Culture cannot be imposed from outside or learnt in schools and colleges. It grows organically within. When we talk of culture we usually refer to particular customs and traditions of a region or country. Sir Edward B. Tylor wrote in 1871 that, “Culture or civilisation, taken in its wide ethnographic sense, is that complex whole which includes knowledge, belief, art, morals, law, custom, and any other capabilities and habits acquired by man as a member of society.”
Every country and nation has its own peculiar culture and Pakistan is very rich in terms of culture and tradition.
Pakistan is home to a large number of ethnicities and cultural groups, which makes for an interesting and diverse national culture. The country’s culture has been established over thousands of years, with many civilisations inhabiting the region helping to influence everything from cuisine and music to literature and art. One can safely say that Pakistani culture is an eclectic blend of many other regional cultures and this is evident in the country’s music, architecture and even its cuisine.
The culture of Pakistan also has great tradition of fairs and festivals. These fairs are held in all parts of the country, Pakistan enjoys great distinction in handicrafts at international level. Wooden furniture of Chiniot, sports goods of Sialkot and embroidery of Multan and Hyderabad is world famous. Pakistani culture includes excellent craftsmanship.
Pakistani truck art is not the only world-famous example of craftsmanship. Passed down through generations the Pakistani craft, it includes a plethora of styles, materials and aesthetics. Calligraphy in Arabic is one of the most prominent skills found in many local buildings and sites and wall hangings, like copper work, paintings and carved wood. Pottery, especially blue pottery, typical of Sindh and Multan, is loved all over the world for its look. Naqashi, or the art-making of camel skin lamps, is another example of local craft long with colourful tile work, which is a Mughal legacy.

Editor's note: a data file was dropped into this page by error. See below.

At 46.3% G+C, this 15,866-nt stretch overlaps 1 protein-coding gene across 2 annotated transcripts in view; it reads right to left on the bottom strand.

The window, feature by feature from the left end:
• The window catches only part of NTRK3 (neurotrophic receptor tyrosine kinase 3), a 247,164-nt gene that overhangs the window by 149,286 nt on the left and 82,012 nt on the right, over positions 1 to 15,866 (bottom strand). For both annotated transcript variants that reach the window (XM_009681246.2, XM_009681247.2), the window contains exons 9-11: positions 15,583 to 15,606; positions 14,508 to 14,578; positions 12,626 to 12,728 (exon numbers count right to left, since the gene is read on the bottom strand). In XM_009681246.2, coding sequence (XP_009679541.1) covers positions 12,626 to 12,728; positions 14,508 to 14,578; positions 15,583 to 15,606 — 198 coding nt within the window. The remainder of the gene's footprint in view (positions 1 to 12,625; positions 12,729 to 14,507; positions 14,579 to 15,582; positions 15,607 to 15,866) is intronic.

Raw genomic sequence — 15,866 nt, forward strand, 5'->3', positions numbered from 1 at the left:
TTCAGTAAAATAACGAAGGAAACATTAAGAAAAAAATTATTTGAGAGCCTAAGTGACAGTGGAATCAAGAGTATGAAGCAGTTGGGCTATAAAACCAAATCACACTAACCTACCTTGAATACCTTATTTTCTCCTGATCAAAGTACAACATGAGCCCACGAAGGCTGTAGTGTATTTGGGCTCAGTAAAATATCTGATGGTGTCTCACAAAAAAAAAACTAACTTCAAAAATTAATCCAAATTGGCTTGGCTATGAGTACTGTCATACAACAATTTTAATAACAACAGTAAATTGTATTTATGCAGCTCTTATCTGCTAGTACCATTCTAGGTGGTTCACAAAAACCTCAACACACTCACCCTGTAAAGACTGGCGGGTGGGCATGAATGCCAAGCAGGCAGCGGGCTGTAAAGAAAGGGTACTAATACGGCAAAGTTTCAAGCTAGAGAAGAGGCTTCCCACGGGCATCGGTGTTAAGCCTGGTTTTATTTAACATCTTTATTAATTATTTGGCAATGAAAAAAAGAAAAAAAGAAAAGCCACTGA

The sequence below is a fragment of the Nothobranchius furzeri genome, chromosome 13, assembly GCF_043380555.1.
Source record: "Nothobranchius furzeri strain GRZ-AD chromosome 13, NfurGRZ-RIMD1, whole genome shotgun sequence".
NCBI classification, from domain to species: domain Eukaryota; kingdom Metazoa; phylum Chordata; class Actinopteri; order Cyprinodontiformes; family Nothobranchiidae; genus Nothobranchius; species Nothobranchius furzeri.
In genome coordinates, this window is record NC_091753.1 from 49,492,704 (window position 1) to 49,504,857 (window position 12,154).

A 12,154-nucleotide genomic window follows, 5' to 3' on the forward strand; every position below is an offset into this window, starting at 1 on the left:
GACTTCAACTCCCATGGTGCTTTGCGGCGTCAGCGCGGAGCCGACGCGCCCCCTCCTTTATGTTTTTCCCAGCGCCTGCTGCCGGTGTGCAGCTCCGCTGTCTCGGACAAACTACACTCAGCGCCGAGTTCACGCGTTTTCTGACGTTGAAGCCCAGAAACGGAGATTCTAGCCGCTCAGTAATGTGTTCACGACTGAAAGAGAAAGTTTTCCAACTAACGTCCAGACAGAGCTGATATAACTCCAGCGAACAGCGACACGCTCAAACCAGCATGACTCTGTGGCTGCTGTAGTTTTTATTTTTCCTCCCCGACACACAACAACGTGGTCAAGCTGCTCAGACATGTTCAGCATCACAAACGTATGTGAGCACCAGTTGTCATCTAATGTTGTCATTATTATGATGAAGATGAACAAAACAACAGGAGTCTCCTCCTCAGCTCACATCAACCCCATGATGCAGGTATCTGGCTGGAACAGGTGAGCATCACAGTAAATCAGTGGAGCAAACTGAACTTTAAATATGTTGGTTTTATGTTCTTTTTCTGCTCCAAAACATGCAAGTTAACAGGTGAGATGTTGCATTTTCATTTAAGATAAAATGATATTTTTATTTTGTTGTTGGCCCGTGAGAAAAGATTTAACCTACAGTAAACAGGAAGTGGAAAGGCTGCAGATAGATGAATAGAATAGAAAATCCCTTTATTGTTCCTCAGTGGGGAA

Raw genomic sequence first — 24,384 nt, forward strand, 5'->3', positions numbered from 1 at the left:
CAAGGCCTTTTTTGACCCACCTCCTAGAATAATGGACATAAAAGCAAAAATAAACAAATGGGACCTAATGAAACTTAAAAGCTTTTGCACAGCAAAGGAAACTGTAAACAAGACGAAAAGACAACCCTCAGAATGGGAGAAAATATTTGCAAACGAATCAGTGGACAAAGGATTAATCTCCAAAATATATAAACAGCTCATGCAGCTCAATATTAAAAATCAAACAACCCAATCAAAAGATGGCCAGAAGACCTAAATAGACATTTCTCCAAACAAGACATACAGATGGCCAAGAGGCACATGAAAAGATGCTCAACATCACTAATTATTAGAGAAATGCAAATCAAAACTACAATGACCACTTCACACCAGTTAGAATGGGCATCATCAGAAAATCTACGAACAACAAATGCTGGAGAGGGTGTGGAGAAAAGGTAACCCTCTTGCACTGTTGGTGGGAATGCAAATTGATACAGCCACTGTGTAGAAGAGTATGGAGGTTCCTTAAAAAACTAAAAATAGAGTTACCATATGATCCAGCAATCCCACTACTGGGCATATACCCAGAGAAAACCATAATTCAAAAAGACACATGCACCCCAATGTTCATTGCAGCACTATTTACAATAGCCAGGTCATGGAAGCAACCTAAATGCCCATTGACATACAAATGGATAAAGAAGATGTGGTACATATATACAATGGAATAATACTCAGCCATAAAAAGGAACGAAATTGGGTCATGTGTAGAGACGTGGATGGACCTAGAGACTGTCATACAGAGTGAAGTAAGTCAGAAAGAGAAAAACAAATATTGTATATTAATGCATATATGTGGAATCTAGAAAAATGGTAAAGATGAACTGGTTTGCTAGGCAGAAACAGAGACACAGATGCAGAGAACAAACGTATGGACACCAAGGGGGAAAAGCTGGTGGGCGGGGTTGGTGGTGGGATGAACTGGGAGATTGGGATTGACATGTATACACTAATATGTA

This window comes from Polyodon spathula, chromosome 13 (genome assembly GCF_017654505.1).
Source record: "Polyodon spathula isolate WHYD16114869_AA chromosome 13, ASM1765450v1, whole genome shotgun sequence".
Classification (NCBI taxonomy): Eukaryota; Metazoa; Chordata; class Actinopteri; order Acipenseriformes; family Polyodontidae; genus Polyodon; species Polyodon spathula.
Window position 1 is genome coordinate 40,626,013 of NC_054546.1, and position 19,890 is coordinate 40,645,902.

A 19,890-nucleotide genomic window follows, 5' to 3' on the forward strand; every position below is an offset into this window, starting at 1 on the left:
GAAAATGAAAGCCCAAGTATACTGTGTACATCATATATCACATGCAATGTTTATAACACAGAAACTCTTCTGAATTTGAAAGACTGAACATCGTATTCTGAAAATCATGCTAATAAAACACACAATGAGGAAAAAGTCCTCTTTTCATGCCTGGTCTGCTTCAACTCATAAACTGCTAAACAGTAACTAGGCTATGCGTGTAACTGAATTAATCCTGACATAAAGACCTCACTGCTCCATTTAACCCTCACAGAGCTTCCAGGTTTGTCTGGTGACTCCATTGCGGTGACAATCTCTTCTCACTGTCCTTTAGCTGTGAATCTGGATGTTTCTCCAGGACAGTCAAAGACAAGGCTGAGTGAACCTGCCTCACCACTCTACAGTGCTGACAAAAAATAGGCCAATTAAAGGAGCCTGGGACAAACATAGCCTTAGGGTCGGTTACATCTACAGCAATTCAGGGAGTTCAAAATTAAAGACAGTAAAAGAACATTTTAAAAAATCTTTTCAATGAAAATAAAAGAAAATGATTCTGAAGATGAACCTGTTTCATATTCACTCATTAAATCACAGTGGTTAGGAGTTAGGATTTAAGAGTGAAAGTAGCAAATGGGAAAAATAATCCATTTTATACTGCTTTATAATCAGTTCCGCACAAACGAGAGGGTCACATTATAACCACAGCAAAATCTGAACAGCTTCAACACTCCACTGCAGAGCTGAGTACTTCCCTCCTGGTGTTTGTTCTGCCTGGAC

The Art & Craft Exhibition:
To show the vibrant culture of Pakistan, Daachi Foundation organised a three-day art & craft exhibition, held recently in Lahore. It was a well attended event.
Ethnic furniture maker from Swat, Ghazi’s participation in Daachi Exhibition, has been a life changing experience for him. At the exhibition, his work garnered much appreciation and recognition, which in turn helped him expand his previously dormant business. Due to his success at Daachi, Ghazi was able to turn his financial situation around. After participating in the first exhibition for free, he was able to buy several stalls for the next exhibition.
Daachi Foundation is a non-profit organisation setup in 2010 by a team of dedicated volunteers in a bid to promote Pakistan’s cultural heritage, ideology and environment by promoting indigenous craftsmen and artists. The foundation found its footing through its well-known biannual Daachi Arts & Crafts Exhibition that takes place in spring and fall. The exhibition has continuously grown, and now acts as a platform, bringing together over 100 artists, artisans and entrepreneurs from all over Pakistan. Due to its dedication and accomplishments, Daachi has also recently been the recipient for the Engro Foundation ‘I AM THE CHANGE’ award.
The Art & Craft Village:
Whilst proliferating Pakistani culture and craft is the main goal of Daachi Foundation; the organisation also acts as a platforms for artist, artisans and craftsman. The Foundation is working on building an art & craft village where the ‘Ustaad’ is given his due respect and is able to teach, share and sell his craft.
The Daachi village will be completely sustainable in terms of design, construction and functioning. The dedicated food area will only host organic and natural food stalls. There will be a dedicated performance area, a museum and workshop area. Shops are also being constructed to ensure that people can experience Daachi throughout the year.
Shops can also be sponsored - while the signage belongs to the sponsor, the shop will host artisans from all over Pakistan. The village will be spread across 28 kanals, located near Thokar Niaz Baig and will be constructed with natural materials and embellished with crafts to capture the essence of our Pakistani eclectic folk architecture.